Grief After Breakup: What are Shock & Denial?
Grief is something we all deal with at some point or another in our lives. We can grieve any loss, it isn't exclusive to bereavement. We can grieve the loss of a job, a friendship, a pet or a relationship.
Over a series of blog posts, I'm looking at each of the "7 Stages of Grief" as described by Elizabeth Kubler-Ross and how they relate to a breakup. This post focuses on what shock and denial are, how the body responds to them and my story of this stage.
My Story: Shock & Denial Phase
New Years Eve 2023 was a stunning end to the holiday period with a man I unequivocally and irrevocably adored. It was simple; we ate, drank champagne, danced on my dining room table and watched fireworks at midnight from my bedroom window. I thought this was going to be the first of many New Years Eve nights I would spent with this man. Less than a week later, it was the end.
He had a wonderful habit of purposely ignoring me. I know, you're probably thinking why was I so enamored by a man who would treat me this way but that's a conversation for later. Anyway, it was the first week of January and he was ignoring me again and my wonderful weekend with him was already a distant memory. By the Wednesday, I was in hospital and I had a miscarriage.
I look back now and a realise through the miscarriage and subsequent breakup, I was in a severe state of shock and denial. I had been in the hospital and then spent the rest of the week taking care of myself. I was still in denial about having a miscarriage but was still communicating with my partner that I was in severe distress and pain. He barely checked in, no phone calls, no real care for my wellbeing.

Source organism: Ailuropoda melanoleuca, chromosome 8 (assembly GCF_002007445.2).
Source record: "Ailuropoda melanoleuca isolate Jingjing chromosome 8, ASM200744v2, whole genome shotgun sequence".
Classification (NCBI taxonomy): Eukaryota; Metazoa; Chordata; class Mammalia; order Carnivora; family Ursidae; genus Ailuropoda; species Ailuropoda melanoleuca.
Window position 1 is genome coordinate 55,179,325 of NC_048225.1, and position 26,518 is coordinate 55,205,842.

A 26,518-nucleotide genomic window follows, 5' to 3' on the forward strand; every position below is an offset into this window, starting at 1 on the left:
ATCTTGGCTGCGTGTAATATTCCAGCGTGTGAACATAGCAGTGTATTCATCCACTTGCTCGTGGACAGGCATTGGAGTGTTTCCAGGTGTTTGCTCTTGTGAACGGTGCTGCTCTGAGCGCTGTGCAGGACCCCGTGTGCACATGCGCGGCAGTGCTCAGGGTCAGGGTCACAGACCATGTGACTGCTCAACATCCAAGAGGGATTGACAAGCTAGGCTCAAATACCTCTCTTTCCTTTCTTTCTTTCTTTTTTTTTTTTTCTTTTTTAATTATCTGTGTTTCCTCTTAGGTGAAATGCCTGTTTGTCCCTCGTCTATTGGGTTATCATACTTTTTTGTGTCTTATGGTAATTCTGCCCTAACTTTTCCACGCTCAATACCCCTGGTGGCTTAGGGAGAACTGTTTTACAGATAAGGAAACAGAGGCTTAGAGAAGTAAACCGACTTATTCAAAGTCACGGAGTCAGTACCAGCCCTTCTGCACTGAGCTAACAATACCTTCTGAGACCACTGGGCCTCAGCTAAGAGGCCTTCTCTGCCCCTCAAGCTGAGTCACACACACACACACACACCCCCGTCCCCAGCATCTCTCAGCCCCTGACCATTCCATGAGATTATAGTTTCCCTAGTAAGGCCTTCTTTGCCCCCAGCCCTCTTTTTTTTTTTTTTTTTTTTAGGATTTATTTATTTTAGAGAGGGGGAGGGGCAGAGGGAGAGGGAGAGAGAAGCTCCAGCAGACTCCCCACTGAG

By Sunday, I snapped. Why wasn't he checking in on me? I had been in hospital. I'm not the type of person who makes a fuss or cries wolf, he should know if I'm saying something is wrong, something really is wrong.
I'll give you the cliff notes. I'm in a hormonal state, I call him, tell him he can't treat people the way he treats me; the ignoring me and not being supportive. No surprise, he tells me he doesn't think he wants a relationship or commitment and we hang the phone up, no longer a couple.
A day later, I have my follow up with the doctor who confirms, yes, I had a miscarriage. Finally, I'm faced with the truth and I go into shock. My impulsive decision is to voice message my ex partner and tell him what has happened.
To my surprise, he comes to stay with me. He dotes on me; runs me baths, brings me food in bed, we snuggle watching TV and we even have a date night where its back to calling each other our pet names and kissing. I tell him I hated fighting with him and he agreed. I thought this was us making up. He leaves my house, saying "see you soon" and I never saw him again. He actually left the country and I only heard from him 2 months later when he had returned to the UK.
What is shock and denial?
Psychological shock is the sudden rush of strong emotions along with physical reactions in response to a stressful event. Shock can be experienced in many situations such as car accidents, any situation that provokes fear or even being broken up with.
Symptoms include an increase in adrenaline, feeling physically sick or having diarrhoea. You may feel like you are unable to think straight often leading to impulsive or poor decisions. Or you may also feel numb, going as far as feeling like an out of body experience. This is your body's "fight, flight, freeze, flop" response. The good news is your body can only maintain a state of shock for a short period of time so this feeling will pass.
During this time, reach out to friends and family or try calming techniques such as controlling breathing. Try a slow inhale for 4 seconds, hold for 4 seconds and slow exhale through an open mouth for 4 seconds and repeat three more times.
Once we calm down from the initial shock response, denial is here to welcome us. Hurrah.
Denial is a defense mechanism used by the brain to protect us from our new reality which could cause us anxiety or other distressing feelings. In terms of a breakup, it manifests as being unable to believe it is over. Being in denial for a short period of time isn't necessarily a bad thing, as it gives you the time to come to terms with being broken up with. Generally, with time we are able to accept our new reality.
If you are struggling with shock and denial, speak with close friends or family for support or another perspective or seek help from your GP.
Dear Reader, thank you for joining me. I hope you found this post useful or insightful. Part II, "Grief After Breakup: 5 Ways to Cope" will focus on how this stage feels and ways to cope. See you there.